Editor’s note: PanCAN guest contributor Jamie Foltz, who lost her mother to pancreatic cancer, spoke with two longtime PanCAN supporters, both pancreatic cancer survivors, for today’s blog post.
My fellow PanCAN supporters and I take bold action to improve pancreatic cancer patients’ lives, so that we can hear more people say, “I’m a survivor.”
While pancreatic cancer survivors tell us they feel gratitude that their lives are continuing, or lucky that they were diagnosed early or that their treatment had been manageable, they also feel an emotion so heavy, a burden so great, that they tend to minimize their own struggle.
This feeling is called Survivor’s Guilt, and it can affect many people who have survived an event that others did not.
Survivor’s Guilt is an emotional distress common in cancer patients, and it can be felt in many forms and at any point throughout a diagnosis. A variety of emotions can surface, including feelings of guilt, confusion, sadness, anxiousness and anger, among others. These feelings are often a result of survivors comparing their own experiences with others’ and believing their own experiences are not true hardships.
I learned more about the emotions that survivors of pancreatic cancer experience when I had the opportunity to talk with Roberta Luna and Matt Wilson on the subject.
Roberta is a 19-year pancreatic cancer survivor who was diagnosed at age 45. Not only has she faced her own diagnosis head-on, but she did so after losing her grandmother, father, uncle and finally her mother to the same disease.
She said she understands how hard it can be for someone who lost their loved one to have conversations with her about it, since she is still here. She’s also been met with anger and confusion from others who may not know yet how to process their own range of feelings, including guilt and grief. And while it’s hard for her to see the pain in another person’s eyes, she does her best to stay present and to be there for anyone who needs it. It keeps her going.
Matt is a nine-year survivor (10 years in November). He was just 29 when he was diagnosed at a very early stage. He was able to have surgery, and doctors removed the tail of his pancreas, his spleen and 21 lymph nodes. As he described his experience to me, I could tell he was feeling Survivor’s Guilt. He told me that his story is an anomaly because he found it so early. He said, “It’s a different kind of journey. I didn’t have chemo; I didn’t have radiation. I was also very selective in using the word ‘survivor.’”
Both Roberta and Matt had stories about times when the burden of being “the lucky one” was nearly too much. For starters, it was hard for them to walk across the stage at their respective PanCAN PurpleStride events wearing the symbolic white T-shirt that survivors wear. They felt they didn’t want to be recognized for surviving the monster that is pancreatic cancer, and they even felt bad about it.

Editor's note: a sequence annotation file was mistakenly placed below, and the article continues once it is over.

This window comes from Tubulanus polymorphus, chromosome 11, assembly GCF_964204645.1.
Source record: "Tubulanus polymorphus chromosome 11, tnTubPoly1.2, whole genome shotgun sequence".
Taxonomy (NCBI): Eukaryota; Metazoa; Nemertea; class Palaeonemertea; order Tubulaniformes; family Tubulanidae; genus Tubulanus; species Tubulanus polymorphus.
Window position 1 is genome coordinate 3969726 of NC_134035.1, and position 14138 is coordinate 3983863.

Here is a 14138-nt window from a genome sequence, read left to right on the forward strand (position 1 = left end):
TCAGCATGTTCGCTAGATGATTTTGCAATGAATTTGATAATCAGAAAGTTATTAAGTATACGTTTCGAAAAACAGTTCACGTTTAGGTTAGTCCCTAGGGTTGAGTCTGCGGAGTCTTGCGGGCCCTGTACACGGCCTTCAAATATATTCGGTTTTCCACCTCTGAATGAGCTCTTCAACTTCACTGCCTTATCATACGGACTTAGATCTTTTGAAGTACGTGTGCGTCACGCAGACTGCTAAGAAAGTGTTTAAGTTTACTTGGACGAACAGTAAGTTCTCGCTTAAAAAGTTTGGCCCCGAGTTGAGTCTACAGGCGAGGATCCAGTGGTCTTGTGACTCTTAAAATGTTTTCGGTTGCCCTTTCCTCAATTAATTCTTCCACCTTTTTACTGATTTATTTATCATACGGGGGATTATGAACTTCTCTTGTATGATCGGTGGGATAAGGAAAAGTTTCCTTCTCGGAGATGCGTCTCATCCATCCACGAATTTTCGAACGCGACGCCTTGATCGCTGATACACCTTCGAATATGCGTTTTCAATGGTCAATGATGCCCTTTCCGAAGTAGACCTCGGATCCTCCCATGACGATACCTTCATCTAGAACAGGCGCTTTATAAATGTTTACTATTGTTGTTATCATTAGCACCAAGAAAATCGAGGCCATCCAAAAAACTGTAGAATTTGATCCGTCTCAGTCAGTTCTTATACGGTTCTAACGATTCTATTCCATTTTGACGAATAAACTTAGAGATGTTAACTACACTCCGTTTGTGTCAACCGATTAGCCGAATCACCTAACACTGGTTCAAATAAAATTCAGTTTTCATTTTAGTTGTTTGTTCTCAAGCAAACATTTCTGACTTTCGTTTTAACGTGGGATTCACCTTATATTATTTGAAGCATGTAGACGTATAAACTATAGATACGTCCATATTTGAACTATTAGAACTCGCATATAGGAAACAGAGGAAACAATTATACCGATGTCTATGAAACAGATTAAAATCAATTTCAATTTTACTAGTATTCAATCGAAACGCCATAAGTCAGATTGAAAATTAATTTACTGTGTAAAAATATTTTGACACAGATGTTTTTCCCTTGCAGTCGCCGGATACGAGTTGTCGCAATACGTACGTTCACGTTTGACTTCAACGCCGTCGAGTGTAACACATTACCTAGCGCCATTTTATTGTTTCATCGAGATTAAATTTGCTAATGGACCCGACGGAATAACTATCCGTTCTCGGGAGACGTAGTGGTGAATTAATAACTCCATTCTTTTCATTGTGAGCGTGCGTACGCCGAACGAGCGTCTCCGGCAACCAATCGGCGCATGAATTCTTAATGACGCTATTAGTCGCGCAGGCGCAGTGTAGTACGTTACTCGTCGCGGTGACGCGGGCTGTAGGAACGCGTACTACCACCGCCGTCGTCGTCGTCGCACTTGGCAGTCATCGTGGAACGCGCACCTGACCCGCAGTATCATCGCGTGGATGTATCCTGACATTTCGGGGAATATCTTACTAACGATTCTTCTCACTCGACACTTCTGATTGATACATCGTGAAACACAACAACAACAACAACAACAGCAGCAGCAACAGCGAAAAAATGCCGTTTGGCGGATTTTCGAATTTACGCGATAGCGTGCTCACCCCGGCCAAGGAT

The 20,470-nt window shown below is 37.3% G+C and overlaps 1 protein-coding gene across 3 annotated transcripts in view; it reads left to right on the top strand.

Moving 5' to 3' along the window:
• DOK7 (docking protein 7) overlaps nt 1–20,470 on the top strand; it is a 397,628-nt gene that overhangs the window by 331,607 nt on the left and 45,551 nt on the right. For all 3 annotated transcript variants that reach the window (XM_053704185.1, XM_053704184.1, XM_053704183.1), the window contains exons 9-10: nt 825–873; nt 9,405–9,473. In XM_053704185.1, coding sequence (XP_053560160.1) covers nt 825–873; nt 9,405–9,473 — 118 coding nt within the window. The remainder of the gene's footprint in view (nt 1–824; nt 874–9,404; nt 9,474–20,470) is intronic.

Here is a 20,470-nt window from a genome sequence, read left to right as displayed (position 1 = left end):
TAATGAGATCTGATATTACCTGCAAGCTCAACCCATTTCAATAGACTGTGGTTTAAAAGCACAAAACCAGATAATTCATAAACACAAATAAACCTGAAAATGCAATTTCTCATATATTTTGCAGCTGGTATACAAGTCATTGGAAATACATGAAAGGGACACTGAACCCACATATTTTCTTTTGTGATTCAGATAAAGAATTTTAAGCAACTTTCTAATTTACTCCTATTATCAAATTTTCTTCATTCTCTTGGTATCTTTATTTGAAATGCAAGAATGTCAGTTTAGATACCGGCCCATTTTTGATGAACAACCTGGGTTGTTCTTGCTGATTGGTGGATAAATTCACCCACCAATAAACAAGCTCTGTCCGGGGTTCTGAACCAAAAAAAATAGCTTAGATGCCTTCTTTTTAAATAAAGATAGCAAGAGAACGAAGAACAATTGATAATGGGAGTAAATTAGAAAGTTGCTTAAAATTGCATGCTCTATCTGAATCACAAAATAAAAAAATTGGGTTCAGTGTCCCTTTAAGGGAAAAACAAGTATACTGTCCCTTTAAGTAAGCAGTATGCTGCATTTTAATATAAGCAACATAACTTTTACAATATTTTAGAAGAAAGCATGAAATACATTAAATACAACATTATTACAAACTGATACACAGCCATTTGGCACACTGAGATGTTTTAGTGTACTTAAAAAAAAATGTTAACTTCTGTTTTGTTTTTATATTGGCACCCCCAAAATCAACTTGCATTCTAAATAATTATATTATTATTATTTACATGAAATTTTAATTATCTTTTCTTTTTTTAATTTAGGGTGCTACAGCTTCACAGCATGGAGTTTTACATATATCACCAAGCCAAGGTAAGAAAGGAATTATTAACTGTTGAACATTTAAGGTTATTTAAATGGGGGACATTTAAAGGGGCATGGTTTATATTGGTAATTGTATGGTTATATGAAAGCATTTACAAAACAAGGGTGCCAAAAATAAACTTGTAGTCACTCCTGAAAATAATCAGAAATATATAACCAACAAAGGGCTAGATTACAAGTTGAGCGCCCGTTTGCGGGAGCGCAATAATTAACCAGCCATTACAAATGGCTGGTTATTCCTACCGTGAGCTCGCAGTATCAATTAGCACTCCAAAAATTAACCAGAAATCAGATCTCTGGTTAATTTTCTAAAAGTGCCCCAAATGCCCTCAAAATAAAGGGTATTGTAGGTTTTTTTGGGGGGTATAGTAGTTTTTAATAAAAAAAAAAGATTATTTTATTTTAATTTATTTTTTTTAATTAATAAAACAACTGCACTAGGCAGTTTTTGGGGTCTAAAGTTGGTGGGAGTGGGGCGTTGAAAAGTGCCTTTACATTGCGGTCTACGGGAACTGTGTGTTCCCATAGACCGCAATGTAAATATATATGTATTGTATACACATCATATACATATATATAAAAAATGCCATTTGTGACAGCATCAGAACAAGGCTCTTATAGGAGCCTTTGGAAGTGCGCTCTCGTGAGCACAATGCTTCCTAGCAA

They also described specific events in their journeys that were a-ha moments.
For Matt, he was on the train from Delaware to Washington, D.C., for his first PanCAN Advocacy Day. It happened to be Father’s Day, and he was seeing post after post online from people who lost their fathers to pancreatic cancer and who were also coming to D.C. for the event. He wondered how he was going to face so many people who lost their fathers.
“I wanted to turn around and go home,” he said. “I didn’t think I could handle it.”
Once he arrived in D.C., he ran into a long-time pancreatic cancer survivor in the hotel lobby.
Matt remembered, “I gave him a hug. We sat down and talked. He explained that my story is an inspiration for others and that in this fight, we all need each other. That was a lightbulb moment for me. I am a voice that’s different. Being a survivor, being young. That moment I turned the Survivor’s Guilt into action, to be that voice, that person who is going to invest in PanCAN so people can have a story more like mine. I don’t mind wearing that white shirt anymore because of that new perspective.”
Roberta and I talked about strategies she has used to cope with the guilt. She said, “It weighs me down at first, but it inspires me to do more.”
She explained that when someone she loves passes away from pancreatic cancer, she plants roses. Her dad loved roses and could make anything grow. So, planting them in her garden is her way of honoring people she’s lost. “When they bloom it makes me feel closer to them, like they are reaching out to me to let me know, ‘I’m doing OK.’ It just brings me peace.”
Both Roberta and Matt recognized the support they continue to receive from PanCAN. They have relied on the PanCAN Patient Services team and all the free resources they’ve provided in every stage of their pancreatic cancer journey.
They have built meaningful relationships with the many other survivors who have been there for them.
And they recognized people like me: I could honestly tell them that their stories of survival were the only thing that gave me hope when my mom was diagnosed.
If you are a pancreatic cancer survivor or have a loved one who is, feelings of “why me?” or minimizing the experience can be common. But feeling fear, sadness and anger don’t mean there’s not gratitude. It is instead about hoping for a world where everyone has the opportunity to turn the words, “You have cancer,” into the beautiful phrase Matt, Roberta and others have the honor to speak – “I am a survivor.”
This article written by Jamie Foltz